William Martin was a patternmaker in Boston. He was also my grandfather.

Patternmakers were woodworkers with the precise skills of a carpenter, a woodcarver, a lathe operator, and an artist. Before computer-aided design software, cast iron objects were first made from wood.

A patternmaker’s sole job was to make a wooden model of the object prior to it being cast in iron. In the 1930s to the ’60s, a patternmaker made more in wages than doctors and lawyers. My grandfather’s task was to make hydrants out of wood before they were cast into iron. He, like many patternmakers, was a true craftsman.

Living through the great depression, his generation was no stranger to financial tragedy. When my grandfather died (early 1970s), my grandmother was never able to collect on his pension. Back then, you did not need a spouse to sign off on a pension decision with survivor benefits.

My grandfather, and many of his generation, thought “thrifty” would be to receive the highest pension payout; survivorship options were rarely considered. Little did my grandfather know, his pension decision would disinherit his spouse from many years of pension payments.

The practice of ignoring the survivor benefits for a spouse became so widespread that Congress had to act. The Retirement Equity Act of 1984 (REA 1984) was signed into law on August 23, 1984, by President Ronald Reagan. REA was a major piece of pension legislation that amended the Employee Retirement Income Security Act (also known as ERISA).


President Ronald Reagan signed the law that etched spousal consent into law. However, COVID-19 is changing the rules, temporarily at least.

What do you do if you need spousal consent for a retirement plan distribution or loan physically witnessed in the age of social distancing?

The IRS has come up with an answer.

Retirement plans require witnessed spousal consent for distributions, waivers, and loans, and due to coronavirus and social distancing, this has become a significant challenge for everyone involved.

On June 3, 2020 the IRS released Notice 2020-42 (Notice) which temporarily suspends the requirement that spousal consent must be physically witnessed by a plan representative or notary public.

This temporary Notice covers the period from January 1 – December 31, 2020 and applies to any participant election that requires the signature of an individual to be witnessed in the physical presence of a plan representative or notary.

Specifically, the Notice states:

‘…this notice provides temporary relief from the physical presence requirement in Treasury Regulations § 1.401(a)-21(d)(6) for participant elections required to be witnessed by a plan representative or a notary public, including a spousal consent required under § 417 of the Internal Revenue Code.’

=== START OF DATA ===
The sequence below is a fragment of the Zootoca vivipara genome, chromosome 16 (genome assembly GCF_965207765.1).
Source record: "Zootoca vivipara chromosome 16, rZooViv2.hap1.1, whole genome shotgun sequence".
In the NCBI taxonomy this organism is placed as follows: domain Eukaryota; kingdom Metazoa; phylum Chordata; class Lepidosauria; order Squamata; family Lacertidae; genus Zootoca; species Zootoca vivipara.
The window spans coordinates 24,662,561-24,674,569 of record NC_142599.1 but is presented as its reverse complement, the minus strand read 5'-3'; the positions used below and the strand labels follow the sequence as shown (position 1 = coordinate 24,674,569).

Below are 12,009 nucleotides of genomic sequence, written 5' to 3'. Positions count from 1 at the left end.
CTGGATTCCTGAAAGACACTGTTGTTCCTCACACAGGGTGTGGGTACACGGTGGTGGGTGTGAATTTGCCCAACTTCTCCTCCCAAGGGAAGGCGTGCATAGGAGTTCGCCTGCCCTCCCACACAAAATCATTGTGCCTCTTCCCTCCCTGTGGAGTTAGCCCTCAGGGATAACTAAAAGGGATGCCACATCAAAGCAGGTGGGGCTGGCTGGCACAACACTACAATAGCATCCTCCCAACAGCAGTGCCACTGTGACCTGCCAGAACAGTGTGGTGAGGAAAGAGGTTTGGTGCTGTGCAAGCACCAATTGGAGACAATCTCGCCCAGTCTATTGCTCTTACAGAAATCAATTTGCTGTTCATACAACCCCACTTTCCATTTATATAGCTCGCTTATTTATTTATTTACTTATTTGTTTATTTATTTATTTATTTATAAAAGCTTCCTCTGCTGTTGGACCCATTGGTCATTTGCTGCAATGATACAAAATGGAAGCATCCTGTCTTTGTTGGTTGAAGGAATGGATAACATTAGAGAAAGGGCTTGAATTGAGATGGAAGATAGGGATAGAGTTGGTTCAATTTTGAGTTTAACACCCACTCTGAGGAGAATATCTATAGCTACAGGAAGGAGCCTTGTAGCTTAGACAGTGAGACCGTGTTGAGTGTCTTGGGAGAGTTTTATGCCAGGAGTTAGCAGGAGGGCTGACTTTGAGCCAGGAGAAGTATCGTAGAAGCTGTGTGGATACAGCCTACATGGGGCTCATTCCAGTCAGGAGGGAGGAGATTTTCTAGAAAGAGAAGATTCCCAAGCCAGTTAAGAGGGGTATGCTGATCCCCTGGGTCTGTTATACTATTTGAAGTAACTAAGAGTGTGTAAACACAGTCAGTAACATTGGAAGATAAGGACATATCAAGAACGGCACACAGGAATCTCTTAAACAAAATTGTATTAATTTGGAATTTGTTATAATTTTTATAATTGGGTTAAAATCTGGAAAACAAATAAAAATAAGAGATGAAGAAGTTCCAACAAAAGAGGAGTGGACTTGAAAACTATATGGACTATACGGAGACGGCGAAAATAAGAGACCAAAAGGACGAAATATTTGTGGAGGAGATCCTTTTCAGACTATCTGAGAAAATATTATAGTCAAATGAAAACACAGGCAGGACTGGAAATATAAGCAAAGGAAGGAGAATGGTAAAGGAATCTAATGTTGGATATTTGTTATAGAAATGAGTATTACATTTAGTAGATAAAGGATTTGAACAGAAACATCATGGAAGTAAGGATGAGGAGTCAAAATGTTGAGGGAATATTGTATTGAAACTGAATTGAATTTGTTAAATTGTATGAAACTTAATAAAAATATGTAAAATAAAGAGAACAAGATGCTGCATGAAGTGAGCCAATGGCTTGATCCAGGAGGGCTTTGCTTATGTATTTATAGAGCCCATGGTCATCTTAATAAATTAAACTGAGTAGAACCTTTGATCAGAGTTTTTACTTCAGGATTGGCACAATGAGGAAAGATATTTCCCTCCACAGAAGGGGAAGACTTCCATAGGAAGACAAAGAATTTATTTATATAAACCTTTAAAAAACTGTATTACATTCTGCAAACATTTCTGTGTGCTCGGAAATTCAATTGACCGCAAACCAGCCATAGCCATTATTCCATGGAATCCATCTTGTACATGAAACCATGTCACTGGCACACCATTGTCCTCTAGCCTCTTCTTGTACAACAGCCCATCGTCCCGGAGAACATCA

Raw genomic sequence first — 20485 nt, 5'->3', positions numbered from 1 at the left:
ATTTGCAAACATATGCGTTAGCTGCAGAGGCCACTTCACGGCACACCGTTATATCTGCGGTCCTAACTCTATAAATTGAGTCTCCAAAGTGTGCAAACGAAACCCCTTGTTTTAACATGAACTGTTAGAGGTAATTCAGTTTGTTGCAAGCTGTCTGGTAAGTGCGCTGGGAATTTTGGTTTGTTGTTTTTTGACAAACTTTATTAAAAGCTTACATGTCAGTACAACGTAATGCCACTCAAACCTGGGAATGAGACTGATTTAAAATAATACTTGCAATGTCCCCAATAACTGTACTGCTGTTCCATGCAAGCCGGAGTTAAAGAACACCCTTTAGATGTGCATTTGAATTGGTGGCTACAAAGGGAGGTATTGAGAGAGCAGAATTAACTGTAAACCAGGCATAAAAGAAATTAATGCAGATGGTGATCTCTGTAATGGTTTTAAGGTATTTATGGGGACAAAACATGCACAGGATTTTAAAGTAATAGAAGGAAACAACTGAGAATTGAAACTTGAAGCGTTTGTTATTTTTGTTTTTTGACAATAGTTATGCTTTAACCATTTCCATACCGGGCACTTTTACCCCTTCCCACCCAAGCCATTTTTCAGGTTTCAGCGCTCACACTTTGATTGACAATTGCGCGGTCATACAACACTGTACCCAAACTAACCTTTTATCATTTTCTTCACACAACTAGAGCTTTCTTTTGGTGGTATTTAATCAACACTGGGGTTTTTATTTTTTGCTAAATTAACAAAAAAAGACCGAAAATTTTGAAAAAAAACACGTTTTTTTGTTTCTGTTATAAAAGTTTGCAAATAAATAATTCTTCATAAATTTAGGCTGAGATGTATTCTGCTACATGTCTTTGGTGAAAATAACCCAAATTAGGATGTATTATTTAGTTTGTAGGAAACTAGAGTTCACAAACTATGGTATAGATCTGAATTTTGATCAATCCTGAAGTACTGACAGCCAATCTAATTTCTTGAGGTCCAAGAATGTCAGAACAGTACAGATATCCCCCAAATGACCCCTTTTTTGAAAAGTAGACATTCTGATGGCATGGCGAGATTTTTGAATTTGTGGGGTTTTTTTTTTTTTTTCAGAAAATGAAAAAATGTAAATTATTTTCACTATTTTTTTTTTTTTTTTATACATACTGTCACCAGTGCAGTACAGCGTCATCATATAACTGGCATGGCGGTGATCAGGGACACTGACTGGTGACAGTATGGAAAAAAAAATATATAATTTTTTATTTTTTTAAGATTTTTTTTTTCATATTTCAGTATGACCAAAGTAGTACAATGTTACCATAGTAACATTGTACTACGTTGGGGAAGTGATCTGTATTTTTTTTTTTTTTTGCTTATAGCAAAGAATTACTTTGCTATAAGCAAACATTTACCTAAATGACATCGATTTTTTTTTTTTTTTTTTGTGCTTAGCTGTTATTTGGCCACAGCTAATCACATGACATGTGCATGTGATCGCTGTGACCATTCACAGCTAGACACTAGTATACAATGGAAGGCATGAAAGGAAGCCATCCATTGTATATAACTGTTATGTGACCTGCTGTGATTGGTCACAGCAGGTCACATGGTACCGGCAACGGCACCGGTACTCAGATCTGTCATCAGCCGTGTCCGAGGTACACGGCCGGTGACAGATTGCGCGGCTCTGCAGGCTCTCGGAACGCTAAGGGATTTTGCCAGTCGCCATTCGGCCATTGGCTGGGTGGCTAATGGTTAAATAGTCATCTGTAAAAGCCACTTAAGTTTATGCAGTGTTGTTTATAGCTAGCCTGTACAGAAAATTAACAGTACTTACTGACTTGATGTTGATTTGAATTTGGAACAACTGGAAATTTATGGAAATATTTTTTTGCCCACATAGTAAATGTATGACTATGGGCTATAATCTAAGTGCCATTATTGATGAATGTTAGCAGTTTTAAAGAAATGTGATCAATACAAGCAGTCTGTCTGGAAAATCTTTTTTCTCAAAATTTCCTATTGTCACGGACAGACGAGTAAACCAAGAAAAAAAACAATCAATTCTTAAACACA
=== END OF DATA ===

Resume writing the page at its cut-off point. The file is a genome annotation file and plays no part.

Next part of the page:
The Notice provides much-needed relief for plan sponsors and participants. The retroactive date of the Notice makes it a good idea to have plan fiduciaries review any previous remote consents received against Notice requirements to ensure any prior consent is valid.

Witnessing requirements arise most commonly when a married participant in a private sector defined benefit plan or defined contribution plan elects to receive a lump-sum distribution (including one made under the CARES Act) or for a plan loan.

Spousal consent is also needed when a married participant in a private-sector plan chooses a beneficiary other than their spouse.

We are all learning a lot about new technologies in the age of coronavirus, and it’s important to understand exactly what it meant by the term “remote” in this context.

Remote notarization differs from electronic signature through platforms like eSign or Docusign, for example, as the Notice requires that documents are executed through a live audio-video method (such as Zoom, GoToMeeting, or Skype) so the notary can actually see the person signing the document, speak with them, and inspect the valid ID required to verify the signer’s identity.

The Notice requirements vary depending on whether the consent is witnessed by a notary or by a plan representative as follows:

Notary requirements: Plan elections witnessed by a notary public can be made remotely through live audio-visual technology only if the system complies with state notary requirements.

Plan representative requirements: Plan elections can also be made remotely by a plan representative only when the following requirements are satisfied:

  • spouses must provide a valid photo ID to the plan representative during the remote meeting;
  • the conference platform needs to allow for live interaction between the spouse and the plan representative;
  • the spouse must fax or email a legible copy of the executed document directly to the plan representative on the same date that it was signed; and
  • after receiving the signed document, the plan representative is required to acknowledge that the spousal signature was witnessed by the plan representative in accordance with the requirements of the Notice specifically, and send the signed document and acknowledgment back to the parties involved.

This Notice is a welcome relief for those who have been unsure what to do about executing key retirement documents under the unprecedented and unforeseen circumstances brought about by the coronavirus.

While IRS Notice 2020-42 gives temporary relief, spousal consents are still crucial. Ronald Reagan was direct on his quote about REA 84. “No longer will one member of a married couple be able to sign away survivor benefits for the other,” Mr. Reagan said, explaining that “a spouse’s written consent now will be required on any decision not to provide survivors’ protection.”

Knowing my grandmother’s story, I always pause when a spousal consent is being considered!

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